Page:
There is little room for a third smartphone platform

"We're No. 3!" will be BlackBerry's and Microsoft's rallying cry this year. Android and iOS so dominate the smartphone market, the best -- and quite honestly dismal -- hope is third; distant at that. Combined, based on actual phone sales, Android and iOS had 90.1 percent share during fourth quarter, up from 74.9 percent a year earlier, according to Gartner. BlackBerry and Windows Phone are neck-and-neck, with lowly 3.5 percent and 3 percent standings, respectively.

Upstarts want third place, too. Anshul Gupta, Gartner principal research analyst, explains: "2013 will be the year of the rise of the third ecosystem as the battle between the new BlackBerry10 and Widows Phone intensifies. As carriers and vendors feel the pressure of the strong Android’s growth, alternative operating systems such as Tizen, Firefox, Ubuntu and Jolla will try and carve out an opportunity by positioning themselves as profitable alternatives".

Looked at differently, BlackBerry and Windows Phone combined-share was less in fourth quarter (6.5 percent) than a year earlier (10.6 percent). That said, while starting from a small base, Microsoft's platform shows promise, with sales up 124.2 percent year over year.

Individual vendor performance tells the story differently. Apple and Samsung combined smartphone sales share rose to 52 percent from 46.4 percent during the quarter.

It's a free-for-all. "There is no manufacturer that can firmly lay claim to the No. 3 spot in global smartphone sales", Gupta says. "The success of Apple and Samsung is based on the strength of their brands as much as their actual products. Their direct competitors, including those with comparable products, struggle to achieve the same brand appreciation among consumers, who, in a tough economic environment, go for cheaper products over brand".

Samsung and Apple smartphone unit sales rose by 85.3 percent and 22.6 percent, respectively. The fruit-logo company accounts for all iOS, "with Samsung commanding over 42.5 percent of the Android market globally", Gupta says, "and the next vendor at just 6 percent share. The Android brand is being overshadowed by Samsung's brand with the Galaxy name nearly a synonym for Android phones in consumers' mind share".

Samsung's success is mixed for Android as a platform. The South Korean company, and not Google, largely controls customers' experience via TouchWiz UI and other features. That can further fragment Android. On the other hand, consumers generally identify with uber-brands, like Samsung or Galaxy S III rather than Android 4.2.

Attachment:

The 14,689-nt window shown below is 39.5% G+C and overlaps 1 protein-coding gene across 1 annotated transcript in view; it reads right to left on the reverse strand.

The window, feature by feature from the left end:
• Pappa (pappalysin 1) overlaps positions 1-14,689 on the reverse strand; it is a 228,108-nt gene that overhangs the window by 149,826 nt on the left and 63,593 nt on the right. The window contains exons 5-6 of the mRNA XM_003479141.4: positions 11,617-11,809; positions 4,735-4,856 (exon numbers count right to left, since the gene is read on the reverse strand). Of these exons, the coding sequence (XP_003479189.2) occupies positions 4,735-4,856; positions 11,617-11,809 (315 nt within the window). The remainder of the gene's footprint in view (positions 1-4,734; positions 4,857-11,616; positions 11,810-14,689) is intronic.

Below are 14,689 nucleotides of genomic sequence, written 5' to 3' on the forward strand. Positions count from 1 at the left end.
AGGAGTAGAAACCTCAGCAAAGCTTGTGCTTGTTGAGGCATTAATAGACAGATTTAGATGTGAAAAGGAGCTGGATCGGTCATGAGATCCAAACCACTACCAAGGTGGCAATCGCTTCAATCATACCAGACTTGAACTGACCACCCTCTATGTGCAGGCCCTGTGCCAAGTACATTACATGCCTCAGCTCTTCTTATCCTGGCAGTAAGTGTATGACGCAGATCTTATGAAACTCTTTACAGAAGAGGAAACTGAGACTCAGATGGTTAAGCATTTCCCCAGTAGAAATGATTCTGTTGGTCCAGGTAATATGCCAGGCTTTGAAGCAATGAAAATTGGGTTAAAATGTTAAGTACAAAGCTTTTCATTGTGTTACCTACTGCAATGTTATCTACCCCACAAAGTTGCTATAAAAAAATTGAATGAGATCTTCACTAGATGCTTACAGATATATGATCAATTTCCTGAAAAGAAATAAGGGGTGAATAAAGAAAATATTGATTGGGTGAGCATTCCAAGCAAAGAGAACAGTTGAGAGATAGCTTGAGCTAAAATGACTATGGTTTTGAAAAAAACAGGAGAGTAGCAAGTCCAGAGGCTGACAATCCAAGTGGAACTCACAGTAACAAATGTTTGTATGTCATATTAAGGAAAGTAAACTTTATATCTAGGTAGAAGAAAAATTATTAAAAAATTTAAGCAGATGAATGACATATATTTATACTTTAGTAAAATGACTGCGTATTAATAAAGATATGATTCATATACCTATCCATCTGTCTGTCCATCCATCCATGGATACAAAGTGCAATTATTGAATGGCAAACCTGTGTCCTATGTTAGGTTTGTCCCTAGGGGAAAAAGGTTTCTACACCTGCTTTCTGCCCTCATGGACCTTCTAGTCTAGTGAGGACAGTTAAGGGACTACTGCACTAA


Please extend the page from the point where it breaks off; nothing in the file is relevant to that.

Samsung's Android lift takes a bite out of Apple. For the second straight quarter, iOS lost smartphone sales share, year over year. Apple's mobile operating system dropped to 20.9 percent from 23.6 percent during Q4. Meanwhile, Android leaped again, from 51.3 percent to 69.7 percent share. But unit sales jumped more than share suggests: 144.7 million from 77.1 million.

Unlike most other analyst firms, Gartner measures actual sales to end users, not shipments into the channel. So there is no room for Apple apologists to argue about some disparity between the phone maker's stated sales and those from others. Like competitors, Apple calls shipments sales. The company reported 47.8 million in Q4. Gartner says actual sales were 43.6 million, or 4.2 million less than the number the company gave last month. So while iPhone 5 still had a big launch quarter, sales missed analyst consensus (50 million) by wider margin.

In the broader phone market, Apple share rose to 9.2 percent from 7.4 percent for the quarter and to 7.5 percent from 5 percent for all 2012. The company maintained its third-place ranking for Q4 and the year. Market-leader Samsung grew share to 22.7 percent from 19.6 percent for fourth quarter and to 22 percent from 17.7 percent for all 2012.

More broadly, worldwide mobile phone sales dipped about two percent for the quarter and year, to 1.75 billion and 472.1 million, respectively. Smartphone sales surged 38.3 percent in Q4, to 207.7 million. Meanwhile, feature phone sales fell 19 percent to 264.4 million. At this pace, smartphone sales should surpass feature phones within a couple quarters. Respective share in Q4: 44 percent and 56 percent.

Photo Credit: David Andrew Larsen/Shutterstock

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